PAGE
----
F.G.: It is indeed the number one impact on the agenda, primarily because it requires international action and therefore quite sophisticated negotiation and cooperation mechanisms. Perhaps also because it seems to be the most pressing threat, which will have the most immediate repercussions on our everyday lives. As will loss of biodiversity, by the way, even if it doesn’t attract the same media attention.

Why do you think that urban areas are at the forefront of the fight against climate change?

F.G.: A whole series of public policies is essential in this fight, particularly policies linked to mobility and housing. It is cities – along with their 70 to 75% or so greenhouse gas emissions – that can activate these levers, as this is where most of the global population is concentrated. Another factor: we are currently experiencing a deep crisis in representative democracy. More and more people feel that their voice no longer counts in collective decision-making. Which leads to phenomena of mistrust regarding institutions. However, if we want to meet the climate challenge, it is important that we can act both as an individual consumer and a group of citizens. The city or community level seems to me to be particularly suitable, as people there are much more in touch with democracy and there is greater potential to catalyze energies.

What do you think of the concept of rethinking the city – reinventing the city in the Anthropocene era – and adopting a more sustainable approach to construction?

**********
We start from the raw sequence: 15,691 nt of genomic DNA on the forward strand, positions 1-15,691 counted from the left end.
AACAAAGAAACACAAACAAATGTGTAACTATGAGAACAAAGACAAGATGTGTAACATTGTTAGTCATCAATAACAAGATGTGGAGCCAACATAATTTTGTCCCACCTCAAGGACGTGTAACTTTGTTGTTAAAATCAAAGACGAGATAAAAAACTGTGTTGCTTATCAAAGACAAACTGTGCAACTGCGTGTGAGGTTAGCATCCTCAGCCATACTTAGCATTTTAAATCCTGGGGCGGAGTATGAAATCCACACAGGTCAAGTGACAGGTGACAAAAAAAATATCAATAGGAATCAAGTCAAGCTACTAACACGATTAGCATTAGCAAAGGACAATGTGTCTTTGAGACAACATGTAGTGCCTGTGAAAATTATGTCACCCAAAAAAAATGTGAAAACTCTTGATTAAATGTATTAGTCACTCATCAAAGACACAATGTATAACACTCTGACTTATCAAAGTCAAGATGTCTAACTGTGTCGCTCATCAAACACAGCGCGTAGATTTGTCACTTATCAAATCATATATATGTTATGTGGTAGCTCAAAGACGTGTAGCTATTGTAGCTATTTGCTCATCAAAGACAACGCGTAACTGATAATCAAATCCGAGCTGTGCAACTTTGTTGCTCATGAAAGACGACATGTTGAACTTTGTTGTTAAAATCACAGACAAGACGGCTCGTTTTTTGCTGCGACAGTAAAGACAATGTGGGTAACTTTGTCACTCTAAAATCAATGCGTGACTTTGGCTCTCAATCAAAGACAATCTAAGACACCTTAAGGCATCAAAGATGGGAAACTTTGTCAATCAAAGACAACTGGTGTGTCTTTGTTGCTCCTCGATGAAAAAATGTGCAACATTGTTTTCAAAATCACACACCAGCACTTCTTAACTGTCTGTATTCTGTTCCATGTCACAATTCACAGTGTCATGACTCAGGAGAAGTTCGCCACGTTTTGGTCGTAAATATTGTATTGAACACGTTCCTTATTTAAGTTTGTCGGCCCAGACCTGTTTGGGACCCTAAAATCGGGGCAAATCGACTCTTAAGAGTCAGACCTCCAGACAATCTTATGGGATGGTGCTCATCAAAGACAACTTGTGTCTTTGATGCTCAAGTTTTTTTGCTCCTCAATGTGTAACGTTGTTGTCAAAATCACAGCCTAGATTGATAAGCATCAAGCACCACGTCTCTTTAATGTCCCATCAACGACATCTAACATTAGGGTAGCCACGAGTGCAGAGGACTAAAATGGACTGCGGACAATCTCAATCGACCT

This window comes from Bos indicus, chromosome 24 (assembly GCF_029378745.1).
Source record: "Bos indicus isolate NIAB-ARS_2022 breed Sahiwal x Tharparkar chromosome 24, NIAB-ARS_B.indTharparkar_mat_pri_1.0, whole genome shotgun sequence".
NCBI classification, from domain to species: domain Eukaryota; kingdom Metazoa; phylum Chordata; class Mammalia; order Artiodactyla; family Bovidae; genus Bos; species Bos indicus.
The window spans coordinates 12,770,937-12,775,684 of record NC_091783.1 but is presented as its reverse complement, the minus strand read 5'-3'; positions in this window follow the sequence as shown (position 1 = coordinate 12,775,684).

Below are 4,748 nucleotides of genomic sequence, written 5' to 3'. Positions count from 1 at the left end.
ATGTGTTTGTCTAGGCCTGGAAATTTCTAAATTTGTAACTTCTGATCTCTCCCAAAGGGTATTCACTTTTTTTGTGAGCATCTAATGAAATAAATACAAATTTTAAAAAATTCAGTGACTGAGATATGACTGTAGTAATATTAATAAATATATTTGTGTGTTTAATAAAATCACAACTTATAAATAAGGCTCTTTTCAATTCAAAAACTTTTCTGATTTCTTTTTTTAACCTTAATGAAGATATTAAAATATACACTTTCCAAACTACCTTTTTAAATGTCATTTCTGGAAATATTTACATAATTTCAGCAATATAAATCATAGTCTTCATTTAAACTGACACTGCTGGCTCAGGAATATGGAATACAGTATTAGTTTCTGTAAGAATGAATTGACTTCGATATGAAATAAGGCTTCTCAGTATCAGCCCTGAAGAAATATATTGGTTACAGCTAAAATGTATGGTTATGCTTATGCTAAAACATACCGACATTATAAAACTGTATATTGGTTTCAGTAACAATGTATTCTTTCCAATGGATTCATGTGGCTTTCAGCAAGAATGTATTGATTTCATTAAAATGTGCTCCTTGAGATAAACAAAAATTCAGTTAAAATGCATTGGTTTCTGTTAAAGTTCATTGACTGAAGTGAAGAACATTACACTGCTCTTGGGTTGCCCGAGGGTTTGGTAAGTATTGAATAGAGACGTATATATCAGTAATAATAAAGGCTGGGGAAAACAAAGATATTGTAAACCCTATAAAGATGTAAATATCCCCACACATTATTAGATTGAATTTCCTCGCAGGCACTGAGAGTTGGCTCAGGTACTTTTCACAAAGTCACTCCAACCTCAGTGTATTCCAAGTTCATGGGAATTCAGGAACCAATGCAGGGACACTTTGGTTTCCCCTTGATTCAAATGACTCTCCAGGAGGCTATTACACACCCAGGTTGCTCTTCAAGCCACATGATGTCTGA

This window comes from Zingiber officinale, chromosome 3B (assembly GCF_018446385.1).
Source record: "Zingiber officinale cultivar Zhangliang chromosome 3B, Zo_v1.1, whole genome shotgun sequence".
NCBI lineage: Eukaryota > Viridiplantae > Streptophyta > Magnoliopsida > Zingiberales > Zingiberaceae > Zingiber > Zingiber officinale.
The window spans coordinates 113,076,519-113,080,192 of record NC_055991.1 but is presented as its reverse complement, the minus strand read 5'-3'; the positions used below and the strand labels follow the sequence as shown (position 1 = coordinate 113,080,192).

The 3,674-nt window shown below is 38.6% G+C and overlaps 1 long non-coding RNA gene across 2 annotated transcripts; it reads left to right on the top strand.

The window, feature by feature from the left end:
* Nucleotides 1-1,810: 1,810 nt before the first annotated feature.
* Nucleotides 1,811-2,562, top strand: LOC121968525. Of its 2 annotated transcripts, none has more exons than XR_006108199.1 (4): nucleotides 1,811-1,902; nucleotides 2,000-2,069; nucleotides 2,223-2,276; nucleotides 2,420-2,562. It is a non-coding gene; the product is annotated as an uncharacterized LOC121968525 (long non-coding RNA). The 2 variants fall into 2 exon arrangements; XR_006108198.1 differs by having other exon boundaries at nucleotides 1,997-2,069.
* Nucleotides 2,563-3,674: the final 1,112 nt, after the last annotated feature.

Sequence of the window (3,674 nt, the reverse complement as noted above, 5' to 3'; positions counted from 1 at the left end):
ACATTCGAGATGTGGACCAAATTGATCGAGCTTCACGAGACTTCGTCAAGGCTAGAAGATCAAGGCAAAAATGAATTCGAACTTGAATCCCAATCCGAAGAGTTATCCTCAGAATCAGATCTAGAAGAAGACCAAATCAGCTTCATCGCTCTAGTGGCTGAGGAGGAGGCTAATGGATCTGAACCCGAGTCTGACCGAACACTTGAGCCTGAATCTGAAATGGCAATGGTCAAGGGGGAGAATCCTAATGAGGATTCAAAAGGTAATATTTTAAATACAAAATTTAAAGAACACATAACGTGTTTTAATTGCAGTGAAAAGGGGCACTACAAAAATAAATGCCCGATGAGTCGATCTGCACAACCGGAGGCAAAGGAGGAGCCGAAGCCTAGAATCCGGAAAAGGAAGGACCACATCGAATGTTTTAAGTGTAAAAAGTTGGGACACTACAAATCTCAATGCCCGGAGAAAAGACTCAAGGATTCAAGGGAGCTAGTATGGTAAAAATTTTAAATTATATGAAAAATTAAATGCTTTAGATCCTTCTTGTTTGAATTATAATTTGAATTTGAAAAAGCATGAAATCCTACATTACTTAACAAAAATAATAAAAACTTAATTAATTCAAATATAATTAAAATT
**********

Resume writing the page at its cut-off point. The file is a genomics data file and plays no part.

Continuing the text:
F.G.: It’s a critical issue, because cities will be welcoming more and more people and therefore concentrating a host of challenges and problems. Many development frameworks for the city, as it has been designed to date, are clearly not sustainable. Particularly rationales of urban sprawl and land take, inequalities between districts that subsequently pose a problem of equity when it comes to implementing decarbonization measures in transport or the construction of housing and infrastructure. In this respect, the building sector represents quite a considerable carbon footprint. In my view, in climate terms, two levels of power will be absolutely essential in the future: local and global. Yet we readily tend to focus the public debate on a national level, a scale that I think is less pertinent.

How would reducing inequality be an effective way to tackle climate change?